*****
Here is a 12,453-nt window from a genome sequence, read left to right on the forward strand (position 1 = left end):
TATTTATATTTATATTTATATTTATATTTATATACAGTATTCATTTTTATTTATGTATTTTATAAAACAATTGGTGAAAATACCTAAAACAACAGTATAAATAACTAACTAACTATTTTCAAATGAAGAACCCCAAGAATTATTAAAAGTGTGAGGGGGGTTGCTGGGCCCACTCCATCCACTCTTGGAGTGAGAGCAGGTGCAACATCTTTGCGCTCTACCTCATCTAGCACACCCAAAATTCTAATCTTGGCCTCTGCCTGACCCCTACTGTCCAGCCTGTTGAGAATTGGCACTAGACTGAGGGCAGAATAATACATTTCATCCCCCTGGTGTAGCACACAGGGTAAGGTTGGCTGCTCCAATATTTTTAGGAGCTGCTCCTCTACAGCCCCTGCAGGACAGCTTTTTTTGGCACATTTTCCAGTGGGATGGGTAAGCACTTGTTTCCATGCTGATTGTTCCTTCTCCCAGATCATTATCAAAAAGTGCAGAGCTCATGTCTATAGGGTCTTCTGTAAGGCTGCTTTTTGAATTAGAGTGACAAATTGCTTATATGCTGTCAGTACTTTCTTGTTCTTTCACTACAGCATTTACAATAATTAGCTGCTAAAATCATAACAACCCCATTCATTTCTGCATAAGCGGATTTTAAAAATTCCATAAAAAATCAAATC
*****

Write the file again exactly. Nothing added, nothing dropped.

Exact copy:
Here is a 12,453-nt window from a genome sequence, read left to right on the forward strand (position 1 = left end):
TATTTATATTTATATTTATATTTATATTTATATACAGTATTCATTTTTATTTATGTATTTTATAAAACAATTGGTGAAAATACCTAAAACAACAGTATAAATAACTAACTAACTATTTTCAAATGAAGAACCCCAAGAATTATTAAAAGTGTGAGGGGGGTTGCTGGGCCCACTCCATCCACTCTTGGAGTGAGAGCAGGTGCAACATCTTTGCGCTCTACCTCATCTAGCACACCCAAAATTCTAATCTTGGCCTCTGCCTGACCCCTACTGTCCAGCCTGTTGAGAATTGGCACTAGACTGAGGGCAGAATAATACATTTCATCCCCCTGGTGTAGCACACAGGGTAAGGTTGGCTGCTCCAATATTTTTAGGAGCTGCTCCTCTACAGCCCCTGCAGGACAGCTTTTTTTGGCACATTTTCCAGTGGGATGGGTAAGCACTTGTTTCCATGCTGATTGTTCCTTCTCCCAGATCATTATCAAAAAGTGCAGAGCTCATGTCTATAGGGTCTTCTGTAAGGCTGCTTTTTGAATTAGAGTGACAAATTGCTTATATGCTGTCAGTACTTTCTTGTTCTTTCACTACAGCATTTACAATAATTAGCTGCTAAAATCATAACAACCCCATTCATTTCTGCATAAGCGGATTTTAAAAATTCCATAAAAAATCAAATC